Iron . The dark meat chicken is a good source of iron for the man and a source for women, the needs of women being superior. The white meat is a source for man and woman. Each body cell contains iron. This mineral is essential for the transport of oxygen and the formation of red blood cells in the blood. It also plays a role in the manufacture of new cells, hormones and neurotransmitters (messengers in nerve impulses). It should be noted that the iron contained in foods of animal origin (including chicken) is better absorbed by the body than the iron contained in plants.

 Vitamin B2 . Dark chicken meat is a good source of vitamin B2, also known as riboflavin . White meat, on the other hand, is a source. Like vitamin B1, vitamin B2 plays a role in the energy metabolism of all cells. In addition, it contributes to the growth and repair of tissues, the production of hormones and the formation of red blood cells.

 Pantothenic acid . Chicken is a good source of pantothenic acid. Also known as vitamin B5, pantothenic acid is part of a key coenzyme that allows us to adequately utilize the energy from the foods we eat. It is also involved in several stages of the manufacture of steroid hormones, neurotransmitters (messengers in nerve impulses) and hemoglobin.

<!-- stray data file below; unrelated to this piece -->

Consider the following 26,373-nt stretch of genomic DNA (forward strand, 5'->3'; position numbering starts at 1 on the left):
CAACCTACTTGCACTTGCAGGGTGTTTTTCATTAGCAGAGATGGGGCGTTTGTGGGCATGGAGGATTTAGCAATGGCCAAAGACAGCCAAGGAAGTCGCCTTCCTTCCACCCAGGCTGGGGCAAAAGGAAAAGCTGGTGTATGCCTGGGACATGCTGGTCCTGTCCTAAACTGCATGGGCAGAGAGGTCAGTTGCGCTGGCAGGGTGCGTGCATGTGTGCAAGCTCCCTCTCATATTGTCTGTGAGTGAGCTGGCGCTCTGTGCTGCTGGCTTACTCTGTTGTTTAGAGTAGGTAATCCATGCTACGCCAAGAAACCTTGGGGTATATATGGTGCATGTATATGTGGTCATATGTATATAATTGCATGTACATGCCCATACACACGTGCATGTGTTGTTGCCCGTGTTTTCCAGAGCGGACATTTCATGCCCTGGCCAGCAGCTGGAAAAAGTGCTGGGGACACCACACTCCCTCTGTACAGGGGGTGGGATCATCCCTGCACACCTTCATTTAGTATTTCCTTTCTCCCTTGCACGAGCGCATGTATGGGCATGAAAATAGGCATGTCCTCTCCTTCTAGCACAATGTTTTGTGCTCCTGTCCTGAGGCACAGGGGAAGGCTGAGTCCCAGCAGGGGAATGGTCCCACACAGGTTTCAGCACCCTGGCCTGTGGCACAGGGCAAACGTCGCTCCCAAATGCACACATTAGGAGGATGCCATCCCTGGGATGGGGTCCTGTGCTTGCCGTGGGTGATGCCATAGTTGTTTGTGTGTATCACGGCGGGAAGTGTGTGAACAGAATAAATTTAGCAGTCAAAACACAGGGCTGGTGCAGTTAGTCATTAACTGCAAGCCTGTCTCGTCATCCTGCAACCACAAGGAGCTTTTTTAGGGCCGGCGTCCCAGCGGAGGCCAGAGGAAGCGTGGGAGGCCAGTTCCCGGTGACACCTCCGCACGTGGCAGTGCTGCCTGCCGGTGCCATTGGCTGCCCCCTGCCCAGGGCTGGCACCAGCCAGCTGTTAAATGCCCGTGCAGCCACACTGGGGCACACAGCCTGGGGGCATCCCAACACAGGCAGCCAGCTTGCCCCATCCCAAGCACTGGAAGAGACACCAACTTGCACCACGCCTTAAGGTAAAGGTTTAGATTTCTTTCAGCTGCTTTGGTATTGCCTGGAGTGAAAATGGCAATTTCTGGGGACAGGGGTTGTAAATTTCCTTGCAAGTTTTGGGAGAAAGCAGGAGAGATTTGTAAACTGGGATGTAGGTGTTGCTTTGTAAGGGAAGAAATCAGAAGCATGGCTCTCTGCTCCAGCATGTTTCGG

Magnesium . Chicken is a source of magnesium. Magnesium is involved in bone development, protein building, enzymatic actions, muscle contraction, dental health and the functioning of the immune system. It also plays a role in the metabolism of energy and in the transmission of nerve impulses.

 Potassium . Chicken is a source of potassium. In the body, it is used to balance the pH of the blood and to stimulate the production of hydrochloric acid in the stomach, thus promoting digestion. In addition, it facilitates the contraction of muscles, including the heart, and participates in the transmission of nerve impulses.

 Copper . Chicken is a source of copper. As a component of several enzymes, copper is necessary for the formation in the body of hemoglobin and collagen, a protein used for the structure and repair of tissues. Several copper-containing enzymes also help the body’s defense against free radicals .